Split peas -- dried, hulled peas that split naturally into tiny half-moon shapes -- are a versatile, inexpensive and nutritionally complex food. Both the yellow and green varieties are low in fat and high in fiber and protein. One cup of split peas provides 65 percent of the daily recommended amount of fiber, and almost a third of the recommended daily amount of protein. In addition to their nutritional benefits, split peas are easy to prepare and are ideal candidates for slow cooker, whether as the component of a recipe or a stand-alone side dish.
Measure dry split peas into a sieve or colander. Rinse the peas under cold running water while swishing them around with your fingers. Pick out and discard any discolored peas or bad bits. There is no need to soak split peas before cooking.
Spoon the split peas into the slow cooker. Add 2 cups of water or stock for every cup of split peas for a finished dish with a thick, stew-like consistency; add 3 cups of water or stock for every cup of split peas for a finished dish with a soup-like consistency.
Add meat and vegetables chopped into bite-sized pieces to the slow cooker, if desired. Salt pork and ham are classic ingredients for a split pea soup. Onions, carrots, leeks, celery, potatoes and canned or fresh tomatoes are suitable additions for added flavor and texture. If you add root vegetables, include a little extra liquid; if you add canned tomatoes, reduce the amount of added liquid.
Add fresh or dried herbs and spices of your choice, as well as other seasonings such as chopped garlic, ginger, Worcestershire sauce and lemon juice. Indian spices cooked with split peas make a classic dhal-inspired dish. Bay leaves, thyme and black pepper complement a classic pork and split pea soup.
Stir all the ingredients together and set the slow cooker to low for six to eight hours.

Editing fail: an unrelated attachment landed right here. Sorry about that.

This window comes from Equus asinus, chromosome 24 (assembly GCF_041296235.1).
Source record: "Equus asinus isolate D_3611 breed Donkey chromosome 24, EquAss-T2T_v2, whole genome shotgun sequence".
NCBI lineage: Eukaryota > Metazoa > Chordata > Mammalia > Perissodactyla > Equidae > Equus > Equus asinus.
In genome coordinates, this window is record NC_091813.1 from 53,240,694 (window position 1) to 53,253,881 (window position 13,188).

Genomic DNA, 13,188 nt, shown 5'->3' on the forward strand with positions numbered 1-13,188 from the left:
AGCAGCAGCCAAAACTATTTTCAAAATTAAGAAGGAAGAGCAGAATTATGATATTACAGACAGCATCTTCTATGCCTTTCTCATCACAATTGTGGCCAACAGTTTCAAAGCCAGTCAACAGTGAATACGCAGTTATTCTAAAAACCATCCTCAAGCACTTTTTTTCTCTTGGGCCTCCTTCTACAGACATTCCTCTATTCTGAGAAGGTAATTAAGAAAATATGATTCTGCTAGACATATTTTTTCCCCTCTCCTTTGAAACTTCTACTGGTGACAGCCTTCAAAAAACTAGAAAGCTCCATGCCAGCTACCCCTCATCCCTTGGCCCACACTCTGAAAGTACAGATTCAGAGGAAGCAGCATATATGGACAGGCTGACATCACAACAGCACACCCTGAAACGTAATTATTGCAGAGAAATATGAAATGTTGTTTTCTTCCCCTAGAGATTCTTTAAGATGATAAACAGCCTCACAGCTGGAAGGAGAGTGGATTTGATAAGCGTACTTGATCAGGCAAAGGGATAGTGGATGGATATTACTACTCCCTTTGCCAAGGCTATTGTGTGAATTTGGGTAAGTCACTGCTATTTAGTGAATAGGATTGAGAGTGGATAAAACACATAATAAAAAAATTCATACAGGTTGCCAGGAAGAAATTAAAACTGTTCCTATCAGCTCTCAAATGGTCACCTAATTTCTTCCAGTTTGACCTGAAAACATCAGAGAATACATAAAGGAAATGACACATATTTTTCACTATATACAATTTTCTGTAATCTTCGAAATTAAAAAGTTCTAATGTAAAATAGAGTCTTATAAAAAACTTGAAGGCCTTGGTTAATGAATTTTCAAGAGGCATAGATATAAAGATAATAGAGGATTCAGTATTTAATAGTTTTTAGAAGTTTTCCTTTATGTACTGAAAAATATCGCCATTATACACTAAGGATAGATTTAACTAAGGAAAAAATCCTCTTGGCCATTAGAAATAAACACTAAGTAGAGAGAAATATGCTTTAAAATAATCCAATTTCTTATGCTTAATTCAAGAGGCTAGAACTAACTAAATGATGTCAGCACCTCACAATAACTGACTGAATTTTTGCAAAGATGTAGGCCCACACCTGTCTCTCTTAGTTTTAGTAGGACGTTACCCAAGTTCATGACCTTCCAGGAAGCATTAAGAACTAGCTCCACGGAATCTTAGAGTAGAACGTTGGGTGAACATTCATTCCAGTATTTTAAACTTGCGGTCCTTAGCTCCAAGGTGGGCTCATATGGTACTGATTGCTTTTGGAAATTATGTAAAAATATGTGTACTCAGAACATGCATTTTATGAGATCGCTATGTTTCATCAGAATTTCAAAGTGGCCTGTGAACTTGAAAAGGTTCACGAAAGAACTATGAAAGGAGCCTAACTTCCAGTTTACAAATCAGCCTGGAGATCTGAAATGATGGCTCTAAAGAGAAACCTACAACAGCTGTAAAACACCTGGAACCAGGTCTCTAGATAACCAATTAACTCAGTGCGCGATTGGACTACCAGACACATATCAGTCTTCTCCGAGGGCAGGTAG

Skim away any foam that develops on the surface of the liquid after the mixture reaches a simmering point. Replace the lid and leave the peas to cook until the timer goes off.
Taste a few split peas. They should be soft all the way through. If they still have a little bite, turn the cooker back on and let them cook for another hour or two. For a smooth texture, let the mixture cool a little, then blend it with a stick-blender, liquidizer or food processor.
- If you want to adapt a split pea-based recipe for the slow cooker, reduce the amount of liquid the recipe calls for in half for a stew-like dish, or by a third for a soup.
- For a creamy soup, add a dollop of sour cream, a little heavy cream or milk, or some coconut milk at the end of the cooking time to just warm through. Creamy ingredients generally are not suitable for long, slow cooking.
Joanne Thomas has worked as a writer and editor for print and online publications since 2004. Her writing specialties include relationships, entertainment and food, and she has penned pieces about subjects from social media tools for Adobe to artists’ biographies for StubHub. Thomas has also written for such names as Disney, Hyundai, Michelob and USA Today, among others. She resides in California and holds a bachelor’s degree in politics from the University of Bristol, U.K.